Joe: I guess I side on the production glut side. I think—certainly there’s been some drawdowns, and I think that’s positive news. It’s hard—it’s impossible to say it’s not positive news, although I think most observers thought the drawdowns would occur sooner and they’d be even greater than they are. But a sustained several weeks now of drawdowns, I think has been positive. As you point out, the signals, however, about rising US production to really record levels, and the resiliency of US shale, I think is really a big counterweight to these inventory draws.

Now we’re also entering a phase here where the end of summer, the high demand season, is going to be switching over. And there’s going to be refinery maintenance, and—so I think a lot of the contributing factors, in terms of gasoline and other product inventories, are probably going to start stalling out. And so I think you’re going to see the market struggle here in the fall, even with further draws.

And, of course, crude exports from the US, which now are allowed as a result of lifting the crude export ban in 2016—I think, first of all, no one really thought, until prices really recovered to big levels, that there would be significant exports. But, again, the market has really been surprised, I think, about very strong crude exports. And of course that’s affecting the drawdown numbers as well.

So I think it’s a much more complicated data array to consider now, as we go into the fall. And I think—definitely you put your finger on it—the US production number, I think, is the big complicating factor in what would otherwise be very bullish news.”

The former DoE chief also had this interesting detour into the petrodollar system:

Erik: A lot of people think the reason that the US dollar has remained the world’s reserve currency, 45 years after the Bretton Woods system collapsed in 1971, is the so-called petrodollar system in which Middle East oil producers price their oil in US dollars regardless of who it’s being sold to. And many of those nations also reinvest their profits in US Treasury Bonds.  But recently we’re seeing pressure from Russia and China to stop transacting in dollars. Iran, in particular, seems to have come to favor Euros over dollars for its oil exports. So do you think the petrodollar system—or even the US dollar’s hegemony as the global reserve currency—is at risk in the longer term in light of these developments? And what do these changes mean for the price of oil as you look ahead?  

Joe: First of all, I don’t profess to be an expert on currencies and its impact on oil prices. But certainly, historically, there’s been an inverse relationship between the dollar and oil prices. I do think the supply glut has kind of interfered a bit with that relationship. And it hasn’t necessarily worked as clockwork as it has in the past. I’m not sure the moves by China and Russia are really going to have that much of an impact, or any impact at all. So I do think the dollar really remains the preferred currency, not just in oil but in commodities in general.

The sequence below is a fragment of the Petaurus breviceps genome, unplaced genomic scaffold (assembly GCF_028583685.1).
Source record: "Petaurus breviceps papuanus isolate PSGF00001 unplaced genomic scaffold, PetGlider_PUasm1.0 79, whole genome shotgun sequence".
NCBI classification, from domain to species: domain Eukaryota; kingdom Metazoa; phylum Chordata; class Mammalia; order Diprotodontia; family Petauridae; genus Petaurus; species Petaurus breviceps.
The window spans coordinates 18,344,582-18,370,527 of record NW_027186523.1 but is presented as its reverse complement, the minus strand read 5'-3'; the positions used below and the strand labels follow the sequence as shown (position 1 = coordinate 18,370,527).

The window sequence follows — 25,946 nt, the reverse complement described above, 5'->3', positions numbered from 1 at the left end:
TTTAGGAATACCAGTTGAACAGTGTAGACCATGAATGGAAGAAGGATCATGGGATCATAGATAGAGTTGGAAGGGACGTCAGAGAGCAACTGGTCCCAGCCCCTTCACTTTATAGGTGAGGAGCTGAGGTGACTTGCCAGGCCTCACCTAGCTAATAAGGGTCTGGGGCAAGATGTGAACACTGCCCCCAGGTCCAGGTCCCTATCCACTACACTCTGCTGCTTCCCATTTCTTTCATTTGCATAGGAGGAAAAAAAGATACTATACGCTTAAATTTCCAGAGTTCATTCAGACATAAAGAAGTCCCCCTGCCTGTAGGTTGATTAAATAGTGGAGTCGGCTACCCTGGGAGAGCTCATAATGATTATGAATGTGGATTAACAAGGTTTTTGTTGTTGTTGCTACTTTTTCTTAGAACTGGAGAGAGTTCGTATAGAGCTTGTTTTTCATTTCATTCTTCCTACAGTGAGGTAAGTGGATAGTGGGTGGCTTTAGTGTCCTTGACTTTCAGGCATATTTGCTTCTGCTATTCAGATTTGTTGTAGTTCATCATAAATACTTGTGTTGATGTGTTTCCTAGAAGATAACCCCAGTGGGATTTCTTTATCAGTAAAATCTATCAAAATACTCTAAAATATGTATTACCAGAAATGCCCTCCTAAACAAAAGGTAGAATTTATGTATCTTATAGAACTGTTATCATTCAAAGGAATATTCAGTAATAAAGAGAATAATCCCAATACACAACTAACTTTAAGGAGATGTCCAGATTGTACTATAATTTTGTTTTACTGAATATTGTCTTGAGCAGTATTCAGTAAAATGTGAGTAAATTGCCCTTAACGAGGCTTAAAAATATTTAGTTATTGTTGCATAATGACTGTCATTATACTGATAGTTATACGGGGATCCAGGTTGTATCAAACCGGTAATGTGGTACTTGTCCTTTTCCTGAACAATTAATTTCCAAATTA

I will tell you an interesting story from my time at DOE. When oil prices really surged to $100 levels, the Saudis—and in particular Minister Al-Naimi, at the time the oil minister of Saudi Arabia—really talked out loud about potentially changing the currency for oil prices from dollars to Euros, just so that they could lower those skyrocketing prices they felt were impacting demand and having a greater impact on markets than it probably should. So, certainly I think market participants are looking more at currencies right now. But I don’t really put much stock in the moves—or the noise, I guess I would characterize it—from Russia and China.

This is just a modest selection of of the items discussed on the interview which also includes:

  • Is the oil supply glut rebalancing?
  • Is OPEC just jawboning the market?
  • Import data impacting oil inventories
  • Outlook for U.S. oil production
  • Update on Venezuelan geopolitics
  • What can go wrong with Iran?
  • Is the Petrodollar system at risk?
  • Is the Saudi Aramco IPO going to happen?
  • Is the term structure signaling bullish prices

Listen to the rest of the interview below: